Bill Eaton has sent us this photograph of part of the old ICI Middlewich Works which he found in a book about the history of the firm.
This site is now occupied partly by Pochin Ltd and partly by warehousing which was, between 1971 and 2000, ERF's Middlewich Service Centre (Pochin's is on the part of the site nearest to Brooks Lane, and the ex-ERF buildings are at the other end of the site, directly beneath the lime beds.
An access road called 'Road Beta' runs from Brooks Lane to the foot of the lime beds.
This is the start of the footpath which runs off in the direction of Cledford Lane and was formerly known as 'Poppityjohns'.
Bill, who worked at the ICI works in the mid-1950s, goes on to say, 'the tall building with the decorative brickwork is the distiller building'.
Note the railway wagons in the foreground of the distinctive type used in the salt and chemicals industries, and which we saw an example of here.
According to Bill, these wagons would be 'on their way with limestone to feed the kilns'.
To enable the modern Middlewichian to get his or her bearings, we should say that the Kings Lock pub and the Trent & Mersey Canal were (and still are) directly behind the buildings in the centre of this picture.
The area is, of course, still industrial in nature and Brooks Lane has been transformed over the years into the 'Brooks Lane Industrial Estate' but, in its day, the ICI Works dominated the area in a way that is hard to envisage now, with its massive limestone crushing machinery, its tall chimneys and its many sidings full of railway wagons.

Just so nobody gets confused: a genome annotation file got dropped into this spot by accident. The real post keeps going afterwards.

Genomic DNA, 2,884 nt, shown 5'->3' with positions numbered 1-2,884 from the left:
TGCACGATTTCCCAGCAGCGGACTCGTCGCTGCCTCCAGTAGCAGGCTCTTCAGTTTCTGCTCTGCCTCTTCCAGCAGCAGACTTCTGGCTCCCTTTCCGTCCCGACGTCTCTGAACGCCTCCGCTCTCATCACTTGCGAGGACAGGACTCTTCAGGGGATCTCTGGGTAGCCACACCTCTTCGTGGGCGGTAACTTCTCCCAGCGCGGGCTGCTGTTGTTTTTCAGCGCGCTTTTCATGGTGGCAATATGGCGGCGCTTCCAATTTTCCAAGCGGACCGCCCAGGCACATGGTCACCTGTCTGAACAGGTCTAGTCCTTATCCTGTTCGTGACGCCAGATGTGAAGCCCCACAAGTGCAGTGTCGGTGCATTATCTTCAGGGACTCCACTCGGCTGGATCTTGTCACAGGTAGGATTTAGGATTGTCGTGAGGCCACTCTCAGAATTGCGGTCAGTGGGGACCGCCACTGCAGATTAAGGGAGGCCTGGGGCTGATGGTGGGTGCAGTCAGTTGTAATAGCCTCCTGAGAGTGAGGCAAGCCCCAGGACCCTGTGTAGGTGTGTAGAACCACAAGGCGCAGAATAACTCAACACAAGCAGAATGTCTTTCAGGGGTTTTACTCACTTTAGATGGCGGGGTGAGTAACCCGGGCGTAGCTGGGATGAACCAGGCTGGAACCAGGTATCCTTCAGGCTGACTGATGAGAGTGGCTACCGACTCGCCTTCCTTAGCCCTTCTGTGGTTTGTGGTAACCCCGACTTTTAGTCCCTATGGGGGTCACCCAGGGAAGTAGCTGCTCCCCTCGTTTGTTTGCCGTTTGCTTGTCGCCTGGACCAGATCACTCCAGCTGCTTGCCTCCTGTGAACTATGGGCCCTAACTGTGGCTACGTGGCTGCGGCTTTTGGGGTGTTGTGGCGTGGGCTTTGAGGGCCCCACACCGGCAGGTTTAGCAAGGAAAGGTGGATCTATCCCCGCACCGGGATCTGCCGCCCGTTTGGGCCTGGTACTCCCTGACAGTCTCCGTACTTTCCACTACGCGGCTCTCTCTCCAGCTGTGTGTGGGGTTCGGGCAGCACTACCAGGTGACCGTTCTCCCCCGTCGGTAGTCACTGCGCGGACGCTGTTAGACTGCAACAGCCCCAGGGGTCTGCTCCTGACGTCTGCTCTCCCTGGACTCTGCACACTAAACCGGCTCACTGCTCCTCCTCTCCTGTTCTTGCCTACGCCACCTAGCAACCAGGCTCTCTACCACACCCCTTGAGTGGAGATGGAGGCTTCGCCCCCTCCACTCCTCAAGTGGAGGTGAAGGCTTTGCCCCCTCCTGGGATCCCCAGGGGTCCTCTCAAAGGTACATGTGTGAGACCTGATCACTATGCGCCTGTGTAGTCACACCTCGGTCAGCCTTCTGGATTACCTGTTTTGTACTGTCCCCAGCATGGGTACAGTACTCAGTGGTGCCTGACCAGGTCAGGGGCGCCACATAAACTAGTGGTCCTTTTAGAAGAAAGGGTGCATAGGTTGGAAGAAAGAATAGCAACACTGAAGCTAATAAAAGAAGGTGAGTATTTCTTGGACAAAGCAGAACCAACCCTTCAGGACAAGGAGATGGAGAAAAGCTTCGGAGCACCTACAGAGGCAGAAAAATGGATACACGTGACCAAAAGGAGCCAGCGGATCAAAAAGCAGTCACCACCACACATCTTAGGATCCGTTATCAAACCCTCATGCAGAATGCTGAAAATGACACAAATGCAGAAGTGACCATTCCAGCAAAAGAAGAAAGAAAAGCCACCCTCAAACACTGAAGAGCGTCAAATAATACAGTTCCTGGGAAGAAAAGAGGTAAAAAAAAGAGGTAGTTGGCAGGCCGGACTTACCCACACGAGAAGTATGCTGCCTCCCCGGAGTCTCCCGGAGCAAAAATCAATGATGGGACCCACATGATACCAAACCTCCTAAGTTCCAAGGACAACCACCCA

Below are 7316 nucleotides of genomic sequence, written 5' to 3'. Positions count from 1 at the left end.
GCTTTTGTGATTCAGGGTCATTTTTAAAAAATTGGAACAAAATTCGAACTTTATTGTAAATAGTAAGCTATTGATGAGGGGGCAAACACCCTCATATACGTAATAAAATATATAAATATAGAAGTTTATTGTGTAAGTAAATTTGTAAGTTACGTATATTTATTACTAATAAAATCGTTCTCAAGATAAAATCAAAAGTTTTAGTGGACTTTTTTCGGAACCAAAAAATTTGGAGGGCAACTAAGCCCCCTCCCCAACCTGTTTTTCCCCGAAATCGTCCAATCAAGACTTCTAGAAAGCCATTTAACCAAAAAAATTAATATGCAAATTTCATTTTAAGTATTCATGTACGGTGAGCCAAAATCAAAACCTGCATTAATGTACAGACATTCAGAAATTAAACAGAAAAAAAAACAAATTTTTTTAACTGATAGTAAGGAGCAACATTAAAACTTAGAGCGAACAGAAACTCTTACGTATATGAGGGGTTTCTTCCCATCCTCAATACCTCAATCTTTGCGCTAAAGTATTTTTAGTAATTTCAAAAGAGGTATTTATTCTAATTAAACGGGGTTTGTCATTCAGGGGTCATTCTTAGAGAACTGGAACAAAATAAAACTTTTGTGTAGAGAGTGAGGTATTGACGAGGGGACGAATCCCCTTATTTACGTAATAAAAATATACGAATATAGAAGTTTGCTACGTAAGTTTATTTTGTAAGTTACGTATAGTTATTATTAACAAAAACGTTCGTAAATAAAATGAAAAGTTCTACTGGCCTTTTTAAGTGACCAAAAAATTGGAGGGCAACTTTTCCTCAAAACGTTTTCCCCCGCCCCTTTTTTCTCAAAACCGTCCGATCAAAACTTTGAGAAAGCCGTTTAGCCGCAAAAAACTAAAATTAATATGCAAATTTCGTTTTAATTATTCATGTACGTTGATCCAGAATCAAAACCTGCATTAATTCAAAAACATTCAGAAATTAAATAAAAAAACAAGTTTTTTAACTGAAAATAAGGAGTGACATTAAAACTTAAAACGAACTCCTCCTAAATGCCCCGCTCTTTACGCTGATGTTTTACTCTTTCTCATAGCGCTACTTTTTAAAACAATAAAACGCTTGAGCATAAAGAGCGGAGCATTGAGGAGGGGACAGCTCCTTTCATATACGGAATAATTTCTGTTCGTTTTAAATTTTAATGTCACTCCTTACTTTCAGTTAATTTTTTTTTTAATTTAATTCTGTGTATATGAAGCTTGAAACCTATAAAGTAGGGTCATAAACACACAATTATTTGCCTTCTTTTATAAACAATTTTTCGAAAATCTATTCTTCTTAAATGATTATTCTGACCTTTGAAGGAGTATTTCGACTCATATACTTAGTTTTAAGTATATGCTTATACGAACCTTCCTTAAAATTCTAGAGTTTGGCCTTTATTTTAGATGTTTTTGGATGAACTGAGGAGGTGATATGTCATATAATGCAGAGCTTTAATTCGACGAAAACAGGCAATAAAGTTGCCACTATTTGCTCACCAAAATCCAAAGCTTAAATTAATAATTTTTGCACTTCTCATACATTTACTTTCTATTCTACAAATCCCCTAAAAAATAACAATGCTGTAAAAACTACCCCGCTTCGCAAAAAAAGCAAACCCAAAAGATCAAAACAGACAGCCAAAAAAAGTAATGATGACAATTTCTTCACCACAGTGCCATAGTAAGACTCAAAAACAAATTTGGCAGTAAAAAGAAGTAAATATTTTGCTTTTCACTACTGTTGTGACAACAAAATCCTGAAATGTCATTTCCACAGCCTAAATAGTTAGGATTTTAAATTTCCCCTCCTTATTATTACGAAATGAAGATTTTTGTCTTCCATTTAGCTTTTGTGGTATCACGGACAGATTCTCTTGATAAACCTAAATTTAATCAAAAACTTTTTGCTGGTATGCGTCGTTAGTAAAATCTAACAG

An idea of the huge scale of the works is afforded by a piece of information which Bill Eaton gives us about that rather charmingly decorated distiller building.
'For a comparison', he says, 'the distiller building was roughly the same height as St Michael's church tower.'
Bill Armsden I remember that place. There were always loud crashing noises as if stuff was being dropped down the inside of the tall corrugated building. We lived on Long Lane by the canal and that noise could be heard at our house. It was not an attractive structure at all.
Dave Roberts No it wasn't. The whole place was ugly and workmanlike. Which makes it all the more remarkable that they should go to the trouble of putting decorative brickwork on that distiller tower. For whose benefit was it? The constant crashing noises would come from the limestone crushing machinery inside the buildings adjoining the canal.